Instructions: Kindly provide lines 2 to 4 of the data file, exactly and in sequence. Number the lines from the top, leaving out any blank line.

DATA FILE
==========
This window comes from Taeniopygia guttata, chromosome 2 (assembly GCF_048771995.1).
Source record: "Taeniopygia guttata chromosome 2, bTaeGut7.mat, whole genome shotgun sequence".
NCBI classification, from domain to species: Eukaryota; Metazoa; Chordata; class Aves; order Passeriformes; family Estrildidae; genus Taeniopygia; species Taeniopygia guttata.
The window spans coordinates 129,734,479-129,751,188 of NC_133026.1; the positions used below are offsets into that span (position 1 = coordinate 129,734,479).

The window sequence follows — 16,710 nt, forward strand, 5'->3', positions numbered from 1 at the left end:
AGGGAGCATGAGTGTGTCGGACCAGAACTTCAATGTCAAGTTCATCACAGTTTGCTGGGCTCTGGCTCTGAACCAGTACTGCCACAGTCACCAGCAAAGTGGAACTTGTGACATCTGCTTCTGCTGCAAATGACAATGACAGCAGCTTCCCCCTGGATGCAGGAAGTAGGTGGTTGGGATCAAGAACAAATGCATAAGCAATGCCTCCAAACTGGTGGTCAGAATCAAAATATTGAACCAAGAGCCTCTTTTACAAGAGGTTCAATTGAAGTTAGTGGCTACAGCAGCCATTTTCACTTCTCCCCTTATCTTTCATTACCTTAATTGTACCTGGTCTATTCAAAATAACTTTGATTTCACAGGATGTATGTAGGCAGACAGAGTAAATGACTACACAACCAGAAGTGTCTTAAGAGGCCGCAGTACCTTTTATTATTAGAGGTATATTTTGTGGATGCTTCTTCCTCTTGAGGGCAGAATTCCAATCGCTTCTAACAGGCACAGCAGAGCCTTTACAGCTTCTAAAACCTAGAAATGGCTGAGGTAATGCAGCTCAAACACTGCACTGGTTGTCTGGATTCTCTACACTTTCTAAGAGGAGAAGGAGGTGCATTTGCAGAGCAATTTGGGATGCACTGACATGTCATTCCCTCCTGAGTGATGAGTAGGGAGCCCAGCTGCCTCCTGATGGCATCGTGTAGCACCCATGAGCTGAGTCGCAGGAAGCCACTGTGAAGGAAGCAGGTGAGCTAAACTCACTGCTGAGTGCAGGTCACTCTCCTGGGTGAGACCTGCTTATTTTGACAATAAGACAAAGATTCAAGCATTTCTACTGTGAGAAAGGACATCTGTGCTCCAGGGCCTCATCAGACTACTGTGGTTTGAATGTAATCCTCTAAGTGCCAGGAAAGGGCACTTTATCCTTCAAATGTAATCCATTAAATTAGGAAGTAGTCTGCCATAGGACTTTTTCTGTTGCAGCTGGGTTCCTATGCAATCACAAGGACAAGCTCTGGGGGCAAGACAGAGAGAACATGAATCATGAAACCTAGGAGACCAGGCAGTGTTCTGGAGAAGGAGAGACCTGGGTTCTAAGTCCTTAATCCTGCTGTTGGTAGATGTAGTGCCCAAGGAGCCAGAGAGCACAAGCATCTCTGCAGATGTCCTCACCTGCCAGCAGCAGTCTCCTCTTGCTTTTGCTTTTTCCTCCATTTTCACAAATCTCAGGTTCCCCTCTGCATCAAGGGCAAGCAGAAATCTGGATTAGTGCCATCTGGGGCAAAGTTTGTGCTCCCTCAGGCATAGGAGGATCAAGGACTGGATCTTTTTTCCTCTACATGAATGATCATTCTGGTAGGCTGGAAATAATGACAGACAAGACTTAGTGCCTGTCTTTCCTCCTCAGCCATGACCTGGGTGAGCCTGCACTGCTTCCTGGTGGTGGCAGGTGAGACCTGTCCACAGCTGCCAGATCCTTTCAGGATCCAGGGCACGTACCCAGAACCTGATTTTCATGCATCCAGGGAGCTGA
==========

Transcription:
Source record: "Taeniopygia guttata chromosome 2, bTaeGut7.mat, whole genome shotgun sequence".
NCBI classification, from domain to species: Eukaryota; Metazoa; Chordata; class Aves; order Passeriformes; family Estrildidae; genus Taeniopygia; species Taeniopygia guttata.
The window spans coordinates 129,734,479-129,751,188 of NC_133026.1; the positions used below are offsets into that span (position 1 = coordinate 129,734,479).